Intergenerational social mobility

A crucial part of social cohesion is the prospect of social mobility across generations. A social order in which individuals are stuck in their social position as a result of the lack of social assets of their parents is one which lacks legitimacy for an important part of its population. (Here are a few earlier posts on social mobility in the United States; link, link.) This observation raises several crucial questions. How do we measure social mobility? What obstacles stand in the way of social mobility for some segments of a given population? And what mechanisms exist to increase the pace of social mobility for a given society?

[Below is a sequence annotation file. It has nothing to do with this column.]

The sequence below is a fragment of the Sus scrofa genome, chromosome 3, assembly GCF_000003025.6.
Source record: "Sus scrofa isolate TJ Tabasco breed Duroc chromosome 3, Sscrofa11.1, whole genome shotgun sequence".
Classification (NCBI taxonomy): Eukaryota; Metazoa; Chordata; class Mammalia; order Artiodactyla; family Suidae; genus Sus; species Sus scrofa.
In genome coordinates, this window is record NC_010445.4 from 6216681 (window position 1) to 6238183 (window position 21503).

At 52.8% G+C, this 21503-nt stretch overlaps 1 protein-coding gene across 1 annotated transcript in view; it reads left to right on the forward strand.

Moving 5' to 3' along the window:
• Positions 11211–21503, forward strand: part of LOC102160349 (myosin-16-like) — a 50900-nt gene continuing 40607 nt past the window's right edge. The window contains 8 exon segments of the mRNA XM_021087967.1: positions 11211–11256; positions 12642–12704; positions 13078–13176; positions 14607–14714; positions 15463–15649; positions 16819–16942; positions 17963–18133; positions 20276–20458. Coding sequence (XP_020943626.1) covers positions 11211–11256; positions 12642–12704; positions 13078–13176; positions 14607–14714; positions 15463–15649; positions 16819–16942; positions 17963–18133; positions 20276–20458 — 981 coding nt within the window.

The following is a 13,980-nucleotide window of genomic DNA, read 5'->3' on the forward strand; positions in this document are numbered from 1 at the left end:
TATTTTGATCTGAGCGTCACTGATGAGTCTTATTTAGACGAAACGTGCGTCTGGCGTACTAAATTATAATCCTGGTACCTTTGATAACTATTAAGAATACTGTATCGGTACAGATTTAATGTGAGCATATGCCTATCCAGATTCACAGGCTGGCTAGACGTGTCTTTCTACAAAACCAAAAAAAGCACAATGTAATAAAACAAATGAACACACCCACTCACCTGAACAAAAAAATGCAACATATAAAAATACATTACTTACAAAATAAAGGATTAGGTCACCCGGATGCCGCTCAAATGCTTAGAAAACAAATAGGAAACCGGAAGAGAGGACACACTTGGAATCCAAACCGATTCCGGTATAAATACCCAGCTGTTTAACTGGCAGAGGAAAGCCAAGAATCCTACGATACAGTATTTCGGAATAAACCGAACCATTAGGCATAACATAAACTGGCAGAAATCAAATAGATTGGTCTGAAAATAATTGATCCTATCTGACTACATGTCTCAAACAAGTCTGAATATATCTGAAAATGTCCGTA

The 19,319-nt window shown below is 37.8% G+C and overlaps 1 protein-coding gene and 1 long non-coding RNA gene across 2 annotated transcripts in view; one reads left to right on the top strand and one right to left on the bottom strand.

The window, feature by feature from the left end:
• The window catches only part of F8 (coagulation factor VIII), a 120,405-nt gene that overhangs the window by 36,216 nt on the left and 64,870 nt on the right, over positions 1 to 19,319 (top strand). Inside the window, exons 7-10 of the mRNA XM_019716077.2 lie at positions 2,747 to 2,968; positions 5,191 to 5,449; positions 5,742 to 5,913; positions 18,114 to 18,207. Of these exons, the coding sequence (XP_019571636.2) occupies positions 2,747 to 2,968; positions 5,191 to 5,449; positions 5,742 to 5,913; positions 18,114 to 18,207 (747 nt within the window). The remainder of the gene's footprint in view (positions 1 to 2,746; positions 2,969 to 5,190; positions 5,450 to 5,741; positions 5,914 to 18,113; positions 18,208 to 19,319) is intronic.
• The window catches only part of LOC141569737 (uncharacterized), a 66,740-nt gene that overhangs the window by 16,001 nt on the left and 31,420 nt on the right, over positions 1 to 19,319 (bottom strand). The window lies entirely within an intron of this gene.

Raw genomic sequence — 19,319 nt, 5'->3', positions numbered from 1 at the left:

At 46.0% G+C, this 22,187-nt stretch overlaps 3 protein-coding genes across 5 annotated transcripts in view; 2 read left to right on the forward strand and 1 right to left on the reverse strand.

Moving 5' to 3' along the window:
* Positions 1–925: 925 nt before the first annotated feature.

Raj Chetty and his colleagues have profoundly changed the terrain for social scientists interested in these questions through a striking new approach. Their work is presented on the Equality of Mobility website (link). The map above shows that there are very sizable regional differences in social mobility rates, from the deep south to the plains states and upper midwest.

Of particular interest is the light their research sheds on the role that post-secondary education plays in social mobility. A summary of their findings is presented in an NBER research paper, “Mobility Report Cards: The Role of Colleges in Intergenerational Mobility” (link). Here is a statement of their approach: